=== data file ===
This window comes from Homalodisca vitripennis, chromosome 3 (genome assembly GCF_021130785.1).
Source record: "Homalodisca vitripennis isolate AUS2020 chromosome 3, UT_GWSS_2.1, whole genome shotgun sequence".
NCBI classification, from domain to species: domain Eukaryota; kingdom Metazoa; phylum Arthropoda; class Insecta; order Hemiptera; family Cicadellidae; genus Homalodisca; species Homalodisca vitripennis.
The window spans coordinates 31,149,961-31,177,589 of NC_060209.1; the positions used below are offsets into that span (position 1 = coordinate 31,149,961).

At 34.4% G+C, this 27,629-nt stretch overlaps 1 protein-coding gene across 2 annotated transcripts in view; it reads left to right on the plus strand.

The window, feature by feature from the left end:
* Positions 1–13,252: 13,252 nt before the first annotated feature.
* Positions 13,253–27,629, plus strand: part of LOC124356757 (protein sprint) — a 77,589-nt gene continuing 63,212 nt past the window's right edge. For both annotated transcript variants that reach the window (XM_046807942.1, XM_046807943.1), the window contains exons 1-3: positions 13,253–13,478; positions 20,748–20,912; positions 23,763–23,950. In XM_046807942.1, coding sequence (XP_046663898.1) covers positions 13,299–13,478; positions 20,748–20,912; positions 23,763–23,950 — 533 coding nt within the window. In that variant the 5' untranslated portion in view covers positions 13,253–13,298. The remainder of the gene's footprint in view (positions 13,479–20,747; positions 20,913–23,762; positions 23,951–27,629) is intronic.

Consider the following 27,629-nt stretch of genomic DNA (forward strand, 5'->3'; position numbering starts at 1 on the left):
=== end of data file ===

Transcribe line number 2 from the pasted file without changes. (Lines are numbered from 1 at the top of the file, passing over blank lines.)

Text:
Source record: "Homalodisca vitripennis isolate AUS2020 chromosome 3, UT_GWSS_2.1, whole genome shotgun sequence".